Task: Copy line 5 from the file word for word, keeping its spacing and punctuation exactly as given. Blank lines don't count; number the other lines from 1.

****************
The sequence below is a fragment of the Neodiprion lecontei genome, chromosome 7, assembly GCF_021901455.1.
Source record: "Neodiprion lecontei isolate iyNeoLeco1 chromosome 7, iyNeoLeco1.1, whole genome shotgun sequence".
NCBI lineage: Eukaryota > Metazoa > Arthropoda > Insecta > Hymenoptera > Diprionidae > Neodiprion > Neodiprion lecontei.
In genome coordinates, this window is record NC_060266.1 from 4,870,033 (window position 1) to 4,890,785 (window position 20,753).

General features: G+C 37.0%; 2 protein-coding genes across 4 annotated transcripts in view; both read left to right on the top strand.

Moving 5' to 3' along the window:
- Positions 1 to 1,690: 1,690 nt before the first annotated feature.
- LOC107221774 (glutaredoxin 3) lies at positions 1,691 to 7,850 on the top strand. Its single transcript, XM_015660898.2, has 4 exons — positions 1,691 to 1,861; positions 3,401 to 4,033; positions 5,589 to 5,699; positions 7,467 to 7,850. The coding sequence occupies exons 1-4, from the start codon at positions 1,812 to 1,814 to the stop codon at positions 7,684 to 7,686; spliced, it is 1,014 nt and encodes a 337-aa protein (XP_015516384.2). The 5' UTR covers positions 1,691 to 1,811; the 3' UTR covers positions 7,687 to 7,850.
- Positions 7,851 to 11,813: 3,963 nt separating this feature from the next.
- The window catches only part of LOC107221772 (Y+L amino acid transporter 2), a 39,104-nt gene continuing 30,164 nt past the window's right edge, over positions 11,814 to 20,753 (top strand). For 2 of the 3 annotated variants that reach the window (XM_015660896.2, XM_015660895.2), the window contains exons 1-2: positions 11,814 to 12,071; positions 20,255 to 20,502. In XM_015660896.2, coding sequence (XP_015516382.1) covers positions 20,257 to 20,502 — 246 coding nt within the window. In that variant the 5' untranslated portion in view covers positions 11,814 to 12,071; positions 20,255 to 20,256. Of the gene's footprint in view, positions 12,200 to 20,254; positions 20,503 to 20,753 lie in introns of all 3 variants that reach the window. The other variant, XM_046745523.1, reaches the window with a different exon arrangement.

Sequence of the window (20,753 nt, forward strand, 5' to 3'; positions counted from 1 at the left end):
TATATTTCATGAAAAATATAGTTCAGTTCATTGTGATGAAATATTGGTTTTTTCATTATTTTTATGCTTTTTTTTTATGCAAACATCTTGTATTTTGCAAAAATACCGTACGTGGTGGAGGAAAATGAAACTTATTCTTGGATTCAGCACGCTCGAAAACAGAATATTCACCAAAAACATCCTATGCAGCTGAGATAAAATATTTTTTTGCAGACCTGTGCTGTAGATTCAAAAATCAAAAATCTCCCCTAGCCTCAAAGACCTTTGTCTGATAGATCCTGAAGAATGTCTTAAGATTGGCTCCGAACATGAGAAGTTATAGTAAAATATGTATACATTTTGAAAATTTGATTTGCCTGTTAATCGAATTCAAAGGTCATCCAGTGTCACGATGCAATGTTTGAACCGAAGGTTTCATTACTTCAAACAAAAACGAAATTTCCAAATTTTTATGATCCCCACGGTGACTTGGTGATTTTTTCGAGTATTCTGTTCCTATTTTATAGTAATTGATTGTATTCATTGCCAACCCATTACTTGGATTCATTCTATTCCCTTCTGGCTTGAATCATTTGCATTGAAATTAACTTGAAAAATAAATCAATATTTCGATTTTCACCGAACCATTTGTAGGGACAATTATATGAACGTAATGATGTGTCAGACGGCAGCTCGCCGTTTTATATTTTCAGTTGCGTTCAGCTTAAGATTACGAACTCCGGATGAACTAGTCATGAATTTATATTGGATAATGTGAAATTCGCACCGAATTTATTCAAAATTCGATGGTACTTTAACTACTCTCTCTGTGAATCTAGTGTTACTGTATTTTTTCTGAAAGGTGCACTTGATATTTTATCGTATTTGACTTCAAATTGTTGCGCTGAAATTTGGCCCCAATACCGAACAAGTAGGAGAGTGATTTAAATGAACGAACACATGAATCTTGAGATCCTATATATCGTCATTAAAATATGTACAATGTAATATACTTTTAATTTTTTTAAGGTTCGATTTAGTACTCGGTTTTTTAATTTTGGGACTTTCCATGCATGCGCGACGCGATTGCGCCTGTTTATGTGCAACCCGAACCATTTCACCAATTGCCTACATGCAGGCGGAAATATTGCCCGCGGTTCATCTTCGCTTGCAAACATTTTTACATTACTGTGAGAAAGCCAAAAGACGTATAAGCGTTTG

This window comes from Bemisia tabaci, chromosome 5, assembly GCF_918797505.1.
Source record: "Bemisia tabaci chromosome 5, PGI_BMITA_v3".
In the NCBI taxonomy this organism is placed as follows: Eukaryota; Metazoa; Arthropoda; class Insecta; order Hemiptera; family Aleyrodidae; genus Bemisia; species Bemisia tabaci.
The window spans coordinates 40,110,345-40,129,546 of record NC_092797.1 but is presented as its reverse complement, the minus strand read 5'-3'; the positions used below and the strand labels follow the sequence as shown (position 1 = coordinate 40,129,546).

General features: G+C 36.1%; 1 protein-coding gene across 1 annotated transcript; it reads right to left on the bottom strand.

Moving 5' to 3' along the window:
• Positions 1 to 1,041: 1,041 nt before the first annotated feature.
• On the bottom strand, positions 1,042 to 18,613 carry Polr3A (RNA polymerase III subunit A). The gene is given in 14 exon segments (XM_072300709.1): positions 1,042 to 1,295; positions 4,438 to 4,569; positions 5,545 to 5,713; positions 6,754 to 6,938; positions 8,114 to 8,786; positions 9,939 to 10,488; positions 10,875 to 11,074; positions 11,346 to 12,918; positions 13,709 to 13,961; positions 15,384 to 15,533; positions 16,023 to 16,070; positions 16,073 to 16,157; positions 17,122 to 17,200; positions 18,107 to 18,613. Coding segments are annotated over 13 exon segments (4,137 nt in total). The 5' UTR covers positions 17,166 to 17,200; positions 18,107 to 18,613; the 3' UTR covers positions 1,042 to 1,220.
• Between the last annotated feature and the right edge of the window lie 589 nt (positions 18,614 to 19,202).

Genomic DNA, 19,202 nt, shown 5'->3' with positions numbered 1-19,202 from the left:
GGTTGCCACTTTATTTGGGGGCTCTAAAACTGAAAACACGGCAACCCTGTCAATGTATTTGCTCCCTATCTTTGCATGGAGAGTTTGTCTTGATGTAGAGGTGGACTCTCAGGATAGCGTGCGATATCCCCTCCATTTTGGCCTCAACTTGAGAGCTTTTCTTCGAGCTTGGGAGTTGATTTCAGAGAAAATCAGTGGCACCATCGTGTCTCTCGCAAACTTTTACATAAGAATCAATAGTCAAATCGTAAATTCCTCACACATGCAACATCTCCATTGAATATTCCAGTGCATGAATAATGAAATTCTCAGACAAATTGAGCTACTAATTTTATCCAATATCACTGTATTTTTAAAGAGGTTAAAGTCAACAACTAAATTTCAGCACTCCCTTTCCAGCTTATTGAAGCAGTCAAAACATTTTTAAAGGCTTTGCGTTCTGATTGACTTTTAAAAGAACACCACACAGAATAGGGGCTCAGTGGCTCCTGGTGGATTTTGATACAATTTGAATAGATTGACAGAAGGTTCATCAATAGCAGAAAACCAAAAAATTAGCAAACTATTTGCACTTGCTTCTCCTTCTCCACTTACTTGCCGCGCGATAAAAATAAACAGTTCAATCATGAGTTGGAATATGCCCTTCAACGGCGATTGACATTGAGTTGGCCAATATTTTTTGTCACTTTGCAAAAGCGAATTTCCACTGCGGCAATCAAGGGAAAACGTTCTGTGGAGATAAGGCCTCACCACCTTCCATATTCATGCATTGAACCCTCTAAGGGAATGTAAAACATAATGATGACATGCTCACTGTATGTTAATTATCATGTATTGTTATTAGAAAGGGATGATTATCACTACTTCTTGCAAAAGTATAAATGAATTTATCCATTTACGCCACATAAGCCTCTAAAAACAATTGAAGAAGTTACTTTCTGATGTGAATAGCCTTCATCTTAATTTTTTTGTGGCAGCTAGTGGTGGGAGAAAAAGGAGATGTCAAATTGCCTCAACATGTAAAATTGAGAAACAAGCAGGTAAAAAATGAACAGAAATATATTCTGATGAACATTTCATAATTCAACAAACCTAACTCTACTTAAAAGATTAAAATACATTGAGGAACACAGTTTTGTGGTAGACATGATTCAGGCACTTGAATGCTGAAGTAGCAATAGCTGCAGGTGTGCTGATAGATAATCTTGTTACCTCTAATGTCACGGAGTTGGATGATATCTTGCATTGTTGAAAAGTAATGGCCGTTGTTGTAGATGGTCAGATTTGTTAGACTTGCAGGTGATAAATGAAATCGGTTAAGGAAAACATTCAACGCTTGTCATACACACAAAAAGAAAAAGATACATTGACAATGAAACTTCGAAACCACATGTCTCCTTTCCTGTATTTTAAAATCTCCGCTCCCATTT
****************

General features: G+C 37.0%; 2 protein-coding genes across 4 annotated transcripts in view; both read left to right on the top strand.